WASHINGTON — U.S. Representative Jeff Denham (R-Turlock) this week introduced the FAST Act of 2016, bipartisan legislation to shrink the size of government, eliminate waste, and sell off unused and vacant federal properties, saving taxpayers billions of dollars.
The Federal Asset Sale and Transfer Act of 2016 establishes an independent board to identify federal properties to be sold and consolidated, saving billions of dollars in federal expenses and operating costs.
“Unused and under-utilized federal properties have been draining on our economy for years,” said Rep. Denham. “My bill will save us billions by cutting through red tape to change the poorly-managed property management system so that taxpayers no longer have to foot the bill for keeping the lights on in empty buildings.”
According to the most recent Federal Real Property Summary, the government owns more than 254,000 buildings, comprising 2.5 billion square feet of space, costing the taxpayer $14.4 billion annually. Recent estimates show 77,000 buildings are underutilized, costing $1.7 billion annually. Though federal agencies have been previously directed to identify and eliminate these properties and freeze their federal property footprint, these efforts have been poorly managed and mired in bureaucracy.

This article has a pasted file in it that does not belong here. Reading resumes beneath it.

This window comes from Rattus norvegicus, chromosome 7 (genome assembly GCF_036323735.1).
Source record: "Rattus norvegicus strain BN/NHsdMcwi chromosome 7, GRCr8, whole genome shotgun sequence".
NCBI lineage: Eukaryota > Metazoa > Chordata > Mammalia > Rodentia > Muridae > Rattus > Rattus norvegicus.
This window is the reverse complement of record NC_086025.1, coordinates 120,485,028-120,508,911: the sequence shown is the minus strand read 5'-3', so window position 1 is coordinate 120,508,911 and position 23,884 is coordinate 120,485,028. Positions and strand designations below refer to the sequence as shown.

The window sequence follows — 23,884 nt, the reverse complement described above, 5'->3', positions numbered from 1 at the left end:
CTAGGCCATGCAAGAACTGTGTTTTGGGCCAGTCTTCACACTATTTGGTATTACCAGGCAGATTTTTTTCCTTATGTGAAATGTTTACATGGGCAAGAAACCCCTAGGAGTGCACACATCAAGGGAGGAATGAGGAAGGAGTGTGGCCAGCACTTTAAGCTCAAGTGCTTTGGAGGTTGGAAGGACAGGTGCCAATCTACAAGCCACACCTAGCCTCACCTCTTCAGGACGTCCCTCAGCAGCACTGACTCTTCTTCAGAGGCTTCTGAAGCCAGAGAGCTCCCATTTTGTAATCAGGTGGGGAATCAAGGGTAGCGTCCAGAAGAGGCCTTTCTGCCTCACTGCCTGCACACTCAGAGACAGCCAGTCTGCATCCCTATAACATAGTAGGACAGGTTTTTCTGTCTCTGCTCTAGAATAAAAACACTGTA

The FAST Act establishes a Public Buildings Reform Board of members who are responsible for identifying opportunities to reduce the real property inventory and making recommendations to the Office of Management and Budget (OMB) and publically on the sale of underutilized and vacant properties. Under the FAST Act, the board would be required to recommend selling properties of at least $8 billion in value over six years. After six years, the board would be terminated and agencies would then have six years to implement their recommendations.
The bill also requires the General Services Administration (GSA) to create and publish a single, comprehensive database of all federal real properties, including whether that property is excess, surplus, underutilized or unutilized to prevent a future stockpiling of unused and under-utilized property.